29
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“While the idea of a woman shrinking to the size of a pepperpot is exciting in itself, I don’t think the story needed the added embellishments of her voicing being powerful enough to force the sun to shine and the clouds to create rain.”
30
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“Trees are very nice. They will up the sky. They go beside the rivers and down the valleys. They live up on the hills.”
31
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“The horse having lost its head does not lessen the children’s enjoyment at all, they spend their days riding their horse down a steep road and avoiding traffic or not as the case may be.”
32
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“Can you keep a secret? I don’t believe you can! You mustn’t laugh, You mustn’t cry, But do the best you can.”
33
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“Capitan Pugwash was very excited. Tomorrow was his birthday, and already the crew were dressing up the ship with all the flags they could lay their hands on.”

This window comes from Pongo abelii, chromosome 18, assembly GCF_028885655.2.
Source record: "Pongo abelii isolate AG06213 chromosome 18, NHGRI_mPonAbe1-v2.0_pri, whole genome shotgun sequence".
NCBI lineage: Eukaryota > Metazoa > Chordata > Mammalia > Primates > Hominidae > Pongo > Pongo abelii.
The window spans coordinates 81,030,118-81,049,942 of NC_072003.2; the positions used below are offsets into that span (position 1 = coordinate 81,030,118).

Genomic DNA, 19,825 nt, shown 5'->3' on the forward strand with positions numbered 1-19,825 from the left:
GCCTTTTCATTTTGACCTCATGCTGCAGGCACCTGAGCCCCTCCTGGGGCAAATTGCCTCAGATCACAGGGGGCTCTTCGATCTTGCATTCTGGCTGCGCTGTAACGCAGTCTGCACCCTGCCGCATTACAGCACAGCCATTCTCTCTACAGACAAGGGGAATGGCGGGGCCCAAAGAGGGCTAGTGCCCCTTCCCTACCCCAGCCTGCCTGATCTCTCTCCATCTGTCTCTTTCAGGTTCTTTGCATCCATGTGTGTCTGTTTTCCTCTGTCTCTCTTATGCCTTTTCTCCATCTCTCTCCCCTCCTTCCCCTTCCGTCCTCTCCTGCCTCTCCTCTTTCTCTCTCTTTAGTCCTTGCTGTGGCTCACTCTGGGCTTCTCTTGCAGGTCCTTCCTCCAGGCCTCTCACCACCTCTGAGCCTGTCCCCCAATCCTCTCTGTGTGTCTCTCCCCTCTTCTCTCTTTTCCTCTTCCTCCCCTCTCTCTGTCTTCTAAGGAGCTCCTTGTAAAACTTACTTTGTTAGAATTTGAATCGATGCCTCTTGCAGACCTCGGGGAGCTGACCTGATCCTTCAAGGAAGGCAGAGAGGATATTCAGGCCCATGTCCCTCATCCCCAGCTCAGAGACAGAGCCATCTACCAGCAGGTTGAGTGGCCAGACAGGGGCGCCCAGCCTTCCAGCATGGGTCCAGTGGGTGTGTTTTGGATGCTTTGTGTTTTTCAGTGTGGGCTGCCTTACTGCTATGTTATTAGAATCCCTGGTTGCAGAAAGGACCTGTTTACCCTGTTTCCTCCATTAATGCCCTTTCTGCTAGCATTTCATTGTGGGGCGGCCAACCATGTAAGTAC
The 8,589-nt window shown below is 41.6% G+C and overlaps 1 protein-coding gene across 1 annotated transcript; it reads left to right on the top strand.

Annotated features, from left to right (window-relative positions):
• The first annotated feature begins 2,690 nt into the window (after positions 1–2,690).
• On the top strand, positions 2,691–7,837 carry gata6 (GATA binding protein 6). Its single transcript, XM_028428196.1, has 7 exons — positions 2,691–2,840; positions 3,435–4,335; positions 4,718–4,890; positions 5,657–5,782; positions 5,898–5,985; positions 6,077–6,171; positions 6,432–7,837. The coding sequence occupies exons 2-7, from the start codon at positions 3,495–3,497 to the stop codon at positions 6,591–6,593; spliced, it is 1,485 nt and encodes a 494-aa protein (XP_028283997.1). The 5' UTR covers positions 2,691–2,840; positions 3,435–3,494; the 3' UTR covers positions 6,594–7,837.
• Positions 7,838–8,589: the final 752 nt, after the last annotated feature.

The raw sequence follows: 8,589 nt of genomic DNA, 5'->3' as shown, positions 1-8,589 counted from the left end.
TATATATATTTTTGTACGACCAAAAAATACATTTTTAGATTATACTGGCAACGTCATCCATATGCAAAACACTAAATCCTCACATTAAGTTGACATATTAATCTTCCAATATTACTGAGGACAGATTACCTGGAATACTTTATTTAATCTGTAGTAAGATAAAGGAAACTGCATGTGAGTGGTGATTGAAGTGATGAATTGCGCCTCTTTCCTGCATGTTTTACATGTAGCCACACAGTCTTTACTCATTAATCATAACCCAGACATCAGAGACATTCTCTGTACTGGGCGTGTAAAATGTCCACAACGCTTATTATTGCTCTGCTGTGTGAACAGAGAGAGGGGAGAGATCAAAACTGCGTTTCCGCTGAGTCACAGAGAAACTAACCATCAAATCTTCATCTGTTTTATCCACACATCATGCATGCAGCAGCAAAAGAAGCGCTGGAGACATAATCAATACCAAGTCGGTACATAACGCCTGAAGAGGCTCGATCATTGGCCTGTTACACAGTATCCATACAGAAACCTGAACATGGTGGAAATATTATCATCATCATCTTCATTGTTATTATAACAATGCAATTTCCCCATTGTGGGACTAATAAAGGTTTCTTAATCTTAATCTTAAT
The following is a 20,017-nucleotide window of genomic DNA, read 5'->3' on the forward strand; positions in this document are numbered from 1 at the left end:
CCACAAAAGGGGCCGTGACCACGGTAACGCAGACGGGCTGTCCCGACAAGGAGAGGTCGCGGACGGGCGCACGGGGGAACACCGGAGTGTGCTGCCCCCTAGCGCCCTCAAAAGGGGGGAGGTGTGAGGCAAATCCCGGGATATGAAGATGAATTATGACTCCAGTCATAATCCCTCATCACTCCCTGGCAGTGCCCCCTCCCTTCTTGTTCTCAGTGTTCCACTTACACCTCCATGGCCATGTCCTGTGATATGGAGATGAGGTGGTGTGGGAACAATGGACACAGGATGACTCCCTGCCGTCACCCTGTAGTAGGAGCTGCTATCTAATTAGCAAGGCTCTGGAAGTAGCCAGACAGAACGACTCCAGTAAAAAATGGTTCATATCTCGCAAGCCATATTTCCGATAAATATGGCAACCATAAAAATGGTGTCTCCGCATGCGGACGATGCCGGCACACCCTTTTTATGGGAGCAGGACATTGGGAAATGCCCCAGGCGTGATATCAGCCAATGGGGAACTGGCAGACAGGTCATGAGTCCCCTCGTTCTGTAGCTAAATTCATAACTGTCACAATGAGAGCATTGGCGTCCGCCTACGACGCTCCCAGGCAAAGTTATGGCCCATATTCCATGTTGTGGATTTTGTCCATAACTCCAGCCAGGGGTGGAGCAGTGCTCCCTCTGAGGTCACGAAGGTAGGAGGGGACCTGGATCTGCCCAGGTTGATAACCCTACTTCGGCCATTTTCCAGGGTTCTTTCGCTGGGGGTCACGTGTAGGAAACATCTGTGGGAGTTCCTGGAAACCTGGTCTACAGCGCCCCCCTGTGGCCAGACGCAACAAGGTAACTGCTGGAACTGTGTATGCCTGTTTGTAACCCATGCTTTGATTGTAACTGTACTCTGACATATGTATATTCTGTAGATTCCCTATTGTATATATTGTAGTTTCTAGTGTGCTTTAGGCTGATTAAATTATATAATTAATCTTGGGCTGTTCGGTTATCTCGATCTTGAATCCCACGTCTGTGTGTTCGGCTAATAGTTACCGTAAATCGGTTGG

34
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“Three children sliding on the ice all on a summer’s day as it fell out, they all fell in, the rest they ran away. Now, had these childredn been at home, or sliding on dry ground, ten thousand pounds to one penny, they had not all been drowned.”
35
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“There. She has shopped.That went well. Now she just has to go back the same way. The bag is rather big to carry. It is also rather heavy. A big, heavy bag -now everyone call really see that she has been shopping. What an incredibly heavy bag! And so big! Why did she have to buy such a heavy bag? Silly Grandma.”